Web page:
The New York Times (May 25, 2021) has published an article titled “What the Tulsa Race Massacre Destroyed.”* The article is a masterful presentation of graphics that give a wonderful feeling of what Greenwood, the prosperous black neighborhood in Tulsa, was like in May of 1921. The article started out saying “The Tulsa Race Massacre of 1921 killed hundreds of residents, burned more than 1,250 homes…” Three paragraphs later it states that on one destroyed block “there were four hotels, two newspapers, eight doctors, seven barbers, nine restaurants and a half-dozen professional offices of real estate agents, dentists and lawyers.” That was just one block among many destroyed. The story of the destruction of life and property in the first two days of June one hundred years ago is tragic and makes one want to think “if only this did not happen, what would the back community of Tulsa accomplished?”
The article has nine authors and three pages explaining their methodology. There are 20 different sources and 14 other people listed as assisting in the production. It was a big undertaking and very impressive.
So why can’t the New York Times learn how to measure relative worth? In the fifth paragraph of the article it says: “The financial toll of the massacre is evident in the $1.8 million in property loss claims — $27 million in today’s dollars —”
This number come from one many cost of living or purchase power calculators that one finds on the internet. Except for ours, they all use the CPI to inflate a value from the past and in most cases the answers are one dimensional and misleading. In this case, the error is spectacularly bad. A quick consideration of replacement costs shows this.
For example, 27 million divided by the 1,250 homes comes out to $20,000 a home and that does not take into account all the business lost. A simple search of google asking “what is the cost of building a new hotel?” gives the following answer: “The national average range is $13 million to $32 million with most people spending around $22. 1 million on a 3-star hotel with 100 rooms.” Restaurants and office buildings might cost from $250 to $500 a square foot to build. The article says that some half a dozen churches were burned, one of the was large brick Mount Zion Baptist Church, which one can imagine would take tens of $millions to re-build today. Remember that Greenwood not only lost buildings, but also water, sewer and power utilities.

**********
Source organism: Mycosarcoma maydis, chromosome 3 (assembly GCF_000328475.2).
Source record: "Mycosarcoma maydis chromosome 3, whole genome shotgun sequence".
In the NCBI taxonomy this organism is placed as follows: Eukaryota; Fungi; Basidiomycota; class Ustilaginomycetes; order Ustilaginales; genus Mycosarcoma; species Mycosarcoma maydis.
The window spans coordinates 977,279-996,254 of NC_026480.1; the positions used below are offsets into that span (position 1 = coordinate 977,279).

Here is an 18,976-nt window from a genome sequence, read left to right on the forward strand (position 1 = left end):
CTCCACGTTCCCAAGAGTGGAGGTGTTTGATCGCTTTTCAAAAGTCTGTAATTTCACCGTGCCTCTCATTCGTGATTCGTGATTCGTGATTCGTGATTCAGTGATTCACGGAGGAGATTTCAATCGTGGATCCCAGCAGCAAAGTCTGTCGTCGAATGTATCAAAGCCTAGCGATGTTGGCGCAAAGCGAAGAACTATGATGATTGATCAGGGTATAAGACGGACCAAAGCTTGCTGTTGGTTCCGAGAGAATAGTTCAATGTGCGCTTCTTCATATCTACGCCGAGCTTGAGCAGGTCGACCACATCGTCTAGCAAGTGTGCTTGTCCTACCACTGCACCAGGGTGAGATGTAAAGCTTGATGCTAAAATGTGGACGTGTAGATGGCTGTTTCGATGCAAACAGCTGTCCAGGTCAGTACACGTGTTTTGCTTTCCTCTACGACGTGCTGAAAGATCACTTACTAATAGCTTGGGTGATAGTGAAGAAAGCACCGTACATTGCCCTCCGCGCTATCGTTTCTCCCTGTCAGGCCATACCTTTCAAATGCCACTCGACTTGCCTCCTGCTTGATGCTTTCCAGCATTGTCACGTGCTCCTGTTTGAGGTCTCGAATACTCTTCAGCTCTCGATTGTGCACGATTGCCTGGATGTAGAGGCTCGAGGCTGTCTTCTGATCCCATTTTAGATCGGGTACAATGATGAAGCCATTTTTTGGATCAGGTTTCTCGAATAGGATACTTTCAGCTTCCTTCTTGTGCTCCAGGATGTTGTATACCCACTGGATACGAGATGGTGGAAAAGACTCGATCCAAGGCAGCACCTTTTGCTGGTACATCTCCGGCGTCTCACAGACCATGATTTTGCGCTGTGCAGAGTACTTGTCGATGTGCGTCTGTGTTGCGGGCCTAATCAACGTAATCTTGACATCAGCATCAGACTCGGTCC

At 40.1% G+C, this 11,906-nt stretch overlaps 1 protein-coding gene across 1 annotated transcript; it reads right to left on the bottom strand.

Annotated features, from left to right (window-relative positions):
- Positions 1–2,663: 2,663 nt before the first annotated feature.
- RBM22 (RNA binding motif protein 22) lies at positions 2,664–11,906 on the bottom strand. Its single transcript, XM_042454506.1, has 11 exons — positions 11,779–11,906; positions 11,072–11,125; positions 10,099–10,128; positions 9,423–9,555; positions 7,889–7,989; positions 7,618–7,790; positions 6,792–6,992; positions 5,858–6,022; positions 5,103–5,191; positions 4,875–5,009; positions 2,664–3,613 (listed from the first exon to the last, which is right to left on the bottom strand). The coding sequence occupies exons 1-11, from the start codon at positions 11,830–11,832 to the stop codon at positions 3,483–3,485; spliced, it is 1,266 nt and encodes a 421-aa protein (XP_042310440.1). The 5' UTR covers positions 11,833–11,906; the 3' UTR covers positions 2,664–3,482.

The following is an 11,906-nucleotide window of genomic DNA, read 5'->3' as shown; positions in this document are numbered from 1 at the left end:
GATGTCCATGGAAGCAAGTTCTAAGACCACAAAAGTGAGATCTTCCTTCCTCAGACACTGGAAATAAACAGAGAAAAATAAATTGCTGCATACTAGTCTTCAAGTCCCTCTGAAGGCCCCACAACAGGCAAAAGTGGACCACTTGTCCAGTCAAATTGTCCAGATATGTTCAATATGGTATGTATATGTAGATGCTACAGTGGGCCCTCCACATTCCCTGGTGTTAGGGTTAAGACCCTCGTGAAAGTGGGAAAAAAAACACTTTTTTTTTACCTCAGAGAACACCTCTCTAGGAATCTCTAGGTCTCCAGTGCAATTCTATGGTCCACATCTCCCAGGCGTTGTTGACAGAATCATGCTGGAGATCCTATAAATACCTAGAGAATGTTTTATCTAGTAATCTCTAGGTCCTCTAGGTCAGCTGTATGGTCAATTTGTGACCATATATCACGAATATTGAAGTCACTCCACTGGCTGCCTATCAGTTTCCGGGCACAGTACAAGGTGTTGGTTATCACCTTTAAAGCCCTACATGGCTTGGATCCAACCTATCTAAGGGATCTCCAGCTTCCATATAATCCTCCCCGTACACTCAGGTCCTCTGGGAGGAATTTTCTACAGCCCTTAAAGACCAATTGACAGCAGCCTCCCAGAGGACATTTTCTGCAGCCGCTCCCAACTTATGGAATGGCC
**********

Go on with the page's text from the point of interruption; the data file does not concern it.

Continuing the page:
The MeasuringWorth relative worth comparator, Purchase Power Today of US Dollars, gives seven choices for the relative worth of a financial amount in the past. They range from $21 million to $534 million and are measured using price, income, household expenditures and output indexes.
There is no doubt that the output measure should be used to measure the relative value of this $1.8 million in 1921. What the comparator shows is that in 1921 the share that $1.8 million was of the GDP is the same as the share $534.06 million is of GDP today. Another way to put it is to say if we spent over $0.5 billion on restoring the Greenwood neighborhood today, it would represent the same percent of the economy’s output that was destroyed a hundred years ago.
A second best choice for the relative worth would be to use the wage measure and that would say $1.8 million in 1921 has a relative wage of $149.14 million in wages today. This can be interpreted as saying it would take this much to hire as many workers today as the $1.8 million would have hired then.
This is not the first time the New York Times has used inflation calculators to come up with very bad estimates of relative worth. Part of the blame may be search engines that lead to calculators that “adjust for inflation” simply by using the CPI and lead users to believe there is one definitive answer. Unfortunately, lots of economists do the same.
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- The New York Times may not allow you to connect from the link here. The address of the article is: https://www.nytimes.com/interactive/2021/05/24/us/tulsa-race-massacre.html